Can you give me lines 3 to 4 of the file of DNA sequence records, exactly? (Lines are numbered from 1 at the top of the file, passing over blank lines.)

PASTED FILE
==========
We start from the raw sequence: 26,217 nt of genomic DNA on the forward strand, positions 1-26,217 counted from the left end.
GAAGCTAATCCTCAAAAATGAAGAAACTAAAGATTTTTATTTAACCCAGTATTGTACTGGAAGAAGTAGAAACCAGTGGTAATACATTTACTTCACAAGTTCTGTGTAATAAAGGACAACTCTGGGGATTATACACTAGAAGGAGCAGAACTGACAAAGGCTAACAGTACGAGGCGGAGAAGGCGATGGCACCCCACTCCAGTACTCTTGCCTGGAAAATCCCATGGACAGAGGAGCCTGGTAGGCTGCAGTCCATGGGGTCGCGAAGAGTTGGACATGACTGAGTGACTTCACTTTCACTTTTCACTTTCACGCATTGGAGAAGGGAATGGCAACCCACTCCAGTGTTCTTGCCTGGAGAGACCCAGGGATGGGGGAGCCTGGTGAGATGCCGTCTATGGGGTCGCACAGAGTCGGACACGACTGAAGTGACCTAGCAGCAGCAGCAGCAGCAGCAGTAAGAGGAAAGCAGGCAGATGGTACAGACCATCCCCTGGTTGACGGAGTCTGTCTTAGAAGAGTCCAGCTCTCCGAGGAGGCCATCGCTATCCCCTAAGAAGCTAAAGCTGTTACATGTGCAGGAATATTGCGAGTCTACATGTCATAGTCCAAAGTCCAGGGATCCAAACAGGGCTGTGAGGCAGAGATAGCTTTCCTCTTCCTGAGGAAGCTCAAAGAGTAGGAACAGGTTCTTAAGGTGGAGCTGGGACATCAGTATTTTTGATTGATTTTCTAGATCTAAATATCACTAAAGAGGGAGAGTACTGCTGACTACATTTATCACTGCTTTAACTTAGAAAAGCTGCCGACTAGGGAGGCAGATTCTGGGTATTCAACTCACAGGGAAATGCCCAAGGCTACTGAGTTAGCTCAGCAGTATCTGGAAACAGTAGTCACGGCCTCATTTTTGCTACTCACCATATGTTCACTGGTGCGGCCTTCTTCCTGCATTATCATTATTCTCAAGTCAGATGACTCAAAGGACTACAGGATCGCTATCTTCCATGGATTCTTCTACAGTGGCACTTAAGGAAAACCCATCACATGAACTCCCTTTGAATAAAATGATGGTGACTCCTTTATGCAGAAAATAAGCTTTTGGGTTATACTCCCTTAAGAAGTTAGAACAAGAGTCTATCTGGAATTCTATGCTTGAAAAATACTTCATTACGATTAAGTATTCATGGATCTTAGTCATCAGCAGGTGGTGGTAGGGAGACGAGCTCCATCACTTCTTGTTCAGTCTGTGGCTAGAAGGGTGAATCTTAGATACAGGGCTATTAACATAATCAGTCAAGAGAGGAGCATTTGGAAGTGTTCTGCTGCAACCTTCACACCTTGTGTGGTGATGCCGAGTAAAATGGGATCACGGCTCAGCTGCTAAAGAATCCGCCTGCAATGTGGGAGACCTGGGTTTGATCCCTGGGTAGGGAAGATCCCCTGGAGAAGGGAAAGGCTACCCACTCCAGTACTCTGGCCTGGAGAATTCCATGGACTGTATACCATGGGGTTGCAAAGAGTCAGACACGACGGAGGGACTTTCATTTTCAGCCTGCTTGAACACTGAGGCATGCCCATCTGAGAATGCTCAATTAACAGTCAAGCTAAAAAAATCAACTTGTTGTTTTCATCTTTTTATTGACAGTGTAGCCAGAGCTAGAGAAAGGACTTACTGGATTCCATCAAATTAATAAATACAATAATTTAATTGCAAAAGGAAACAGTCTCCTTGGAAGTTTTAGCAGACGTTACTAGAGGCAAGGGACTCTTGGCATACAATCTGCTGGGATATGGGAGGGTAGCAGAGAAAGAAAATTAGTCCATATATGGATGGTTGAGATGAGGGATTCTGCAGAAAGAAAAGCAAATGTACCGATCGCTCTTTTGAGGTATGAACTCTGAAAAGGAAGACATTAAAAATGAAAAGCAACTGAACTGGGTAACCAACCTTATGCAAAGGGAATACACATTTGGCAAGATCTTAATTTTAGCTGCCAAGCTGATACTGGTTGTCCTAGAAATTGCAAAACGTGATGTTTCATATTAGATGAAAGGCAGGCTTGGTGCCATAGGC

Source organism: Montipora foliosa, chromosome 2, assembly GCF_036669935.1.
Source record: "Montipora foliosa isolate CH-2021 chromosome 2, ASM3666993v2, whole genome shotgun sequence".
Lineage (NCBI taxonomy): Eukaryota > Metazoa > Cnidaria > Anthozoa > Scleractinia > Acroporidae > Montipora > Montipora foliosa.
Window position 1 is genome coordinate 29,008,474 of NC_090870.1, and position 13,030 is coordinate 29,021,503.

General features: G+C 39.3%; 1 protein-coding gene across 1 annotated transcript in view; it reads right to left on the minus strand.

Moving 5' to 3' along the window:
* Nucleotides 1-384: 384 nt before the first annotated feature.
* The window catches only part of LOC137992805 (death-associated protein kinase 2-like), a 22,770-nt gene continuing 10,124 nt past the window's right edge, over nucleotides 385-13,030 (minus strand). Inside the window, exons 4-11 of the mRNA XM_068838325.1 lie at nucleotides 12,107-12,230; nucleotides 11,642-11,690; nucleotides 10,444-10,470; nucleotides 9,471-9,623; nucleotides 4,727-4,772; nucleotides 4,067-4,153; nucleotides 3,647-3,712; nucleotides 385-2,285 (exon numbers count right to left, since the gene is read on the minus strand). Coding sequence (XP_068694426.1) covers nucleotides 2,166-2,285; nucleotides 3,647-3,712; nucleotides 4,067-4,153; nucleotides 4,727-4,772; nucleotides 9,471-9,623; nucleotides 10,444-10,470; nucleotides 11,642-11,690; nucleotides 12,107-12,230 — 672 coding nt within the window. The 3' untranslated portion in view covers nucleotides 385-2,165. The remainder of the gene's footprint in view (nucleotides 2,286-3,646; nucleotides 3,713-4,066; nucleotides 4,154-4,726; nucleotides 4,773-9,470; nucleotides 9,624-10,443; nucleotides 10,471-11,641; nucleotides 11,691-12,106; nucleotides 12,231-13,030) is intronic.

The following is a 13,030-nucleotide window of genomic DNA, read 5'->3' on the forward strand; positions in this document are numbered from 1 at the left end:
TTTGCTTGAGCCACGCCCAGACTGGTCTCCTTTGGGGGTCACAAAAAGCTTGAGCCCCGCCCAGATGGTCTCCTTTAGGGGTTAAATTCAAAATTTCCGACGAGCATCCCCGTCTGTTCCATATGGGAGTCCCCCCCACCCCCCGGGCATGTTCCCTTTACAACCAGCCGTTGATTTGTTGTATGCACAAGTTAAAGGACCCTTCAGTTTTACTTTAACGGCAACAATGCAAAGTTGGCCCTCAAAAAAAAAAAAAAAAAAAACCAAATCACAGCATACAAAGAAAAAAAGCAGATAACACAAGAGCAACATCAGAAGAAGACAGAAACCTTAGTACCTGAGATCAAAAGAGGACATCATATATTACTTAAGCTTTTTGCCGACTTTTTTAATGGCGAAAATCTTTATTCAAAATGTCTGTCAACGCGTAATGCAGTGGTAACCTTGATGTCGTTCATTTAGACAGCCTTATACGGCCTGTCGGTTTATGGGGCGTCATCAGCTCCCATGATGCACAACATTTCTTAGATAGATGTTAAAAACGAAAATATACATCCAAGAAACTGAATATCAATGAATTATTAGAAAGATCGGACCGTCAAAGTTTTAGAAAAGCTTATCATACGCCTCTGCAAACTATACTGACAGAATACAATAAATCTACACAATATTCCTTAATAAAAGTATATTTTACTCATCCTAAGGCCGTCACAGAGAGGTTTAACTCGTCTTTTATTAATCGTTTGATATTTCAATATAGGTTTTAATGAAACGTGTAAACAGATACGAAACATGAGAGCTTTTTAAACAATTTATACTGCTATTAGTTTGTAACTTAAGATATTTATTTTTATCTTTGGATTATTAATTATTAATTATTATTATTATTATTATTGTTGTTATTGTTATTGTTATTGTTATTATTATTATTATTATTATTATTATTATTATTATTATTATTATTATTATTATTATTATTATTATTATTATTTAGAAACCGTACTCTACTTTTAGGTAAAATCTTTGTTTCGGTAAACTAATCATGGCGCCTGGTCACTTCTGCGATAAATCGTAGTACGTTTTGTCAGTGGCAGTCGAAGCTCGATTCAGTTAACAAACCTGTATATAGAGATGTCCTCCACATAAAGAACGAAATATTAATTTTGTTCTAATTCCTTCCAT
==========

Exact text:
Source organism: Montipora foliosa, chromosome 2, assembly GCF_036669935.1.
Source record: "Montipora foliosa isolate CH-2021 chromosome 2, ASM3666993v2, whole genome shotgun sequence".